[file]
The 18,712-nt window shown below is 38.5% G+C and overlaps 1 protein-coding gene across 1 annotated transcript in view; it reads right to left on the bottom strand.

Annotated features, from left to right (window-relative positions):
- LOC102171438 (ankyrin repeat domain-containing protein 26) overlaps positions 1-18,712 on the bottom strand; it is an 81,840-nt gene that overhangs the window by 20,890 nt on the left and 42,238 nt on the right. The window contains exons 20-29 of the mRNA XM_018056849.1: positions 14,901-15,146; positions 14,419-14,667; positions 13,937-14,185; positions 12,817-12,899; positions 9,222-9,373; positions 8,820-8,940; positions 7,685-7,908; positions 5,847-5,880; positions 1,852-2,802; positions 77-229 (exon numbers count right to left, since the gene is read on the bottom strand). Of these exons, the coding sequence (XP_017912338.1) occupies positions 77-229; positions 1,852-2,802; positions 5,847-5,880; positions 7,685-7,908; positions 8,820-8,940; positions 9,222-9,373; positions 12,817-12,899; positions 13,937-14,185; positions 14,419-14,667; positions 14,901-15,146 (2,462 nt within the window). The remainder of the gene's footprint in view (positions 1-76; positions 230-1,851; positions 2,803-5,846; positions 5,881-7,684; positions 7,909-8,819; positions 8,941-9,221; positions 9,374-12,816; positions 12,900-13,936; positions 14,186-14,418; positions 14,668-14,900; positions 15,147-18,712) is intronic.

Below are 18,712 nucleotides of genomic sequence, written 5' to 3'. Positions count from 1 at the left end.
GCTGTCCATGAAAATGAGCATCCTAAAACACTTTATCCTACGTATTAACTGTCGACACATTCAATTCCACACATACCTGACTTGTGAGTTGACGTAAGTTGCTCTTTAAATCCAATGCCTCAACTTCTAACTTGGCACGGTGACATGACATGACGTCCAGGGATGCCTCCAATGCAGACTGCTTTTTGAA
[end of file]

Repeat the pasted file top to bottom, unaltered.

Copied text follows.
The 18,712-nt window shown below is 38.5% G+C and overlaps 1 protein-coding gene across 1 annotated transcript in view; it reads right to left on the bottom strand.

Annotated features, from left to right (window-relative positions):
- LOC102171438 (ankyrin repeat domain-containing protein 26) overlaps positions 1-18,712 on the bottom strand; it is an 81,840-nt gene that overhangs the window by 20,890 nt on the left and 42,238 nt on the right. The window contains exons 20-29 of the mRNA XM_018056849.1: positions 14,901-15,146; positions 14,419-14,667; positions 13,937-14,185; positions 12,817-12,899; positions 9,222-9,373; positions 8,820-8,940; positions 7,685-7,908; positions 5,847-5,880; positions 1,852-2,802; positions 77-229 (exon numbers count right to left, since the gene is read on the bottom strand). Of these exons, the coding sequence (XP_017912338.1) occupies positions 77-229; positions 1,852-2,802; positions 5,847-5,880; positions 7,685-7,908; positions 8,820-8,940; positions 9,222-9,373; positions 12,817-12,899; positions 13,937-14,185; positions 14,419-14,667; positions 14,901-15,146 (2,462 nt within the window). The remainder of the gene's footprint in view (positions 1-76; positions 230-1,851; positions 2,803-5,846; positions 5,881-7,684; positions 7,909-8,819; positions 8,941-9,221; positions 9,374-12,816; positions 12,900-13,936; positions 14,186-14,418; positions 14,668-14,900; positions 15,147-18,712) is intronic.

Below are 18,712 nucleotides of genomic sequence, written 5' to 3'. Positions count from 1 at the left end.
GCTGTCCATGAAAATGAGCATCCTAAAACACTTTATCCTACGTATTAACTGTCGACACATTCAATTCCACACATACCTGACTTGTGAGTTGACGTAAGTTGCTCTTTAAATCCAATGCCTCAACTTCTAACTTGGCACGGTGACATGACATGACGTCCAGGGATGCCTCCAATGCAGACTGCTTTTTGAA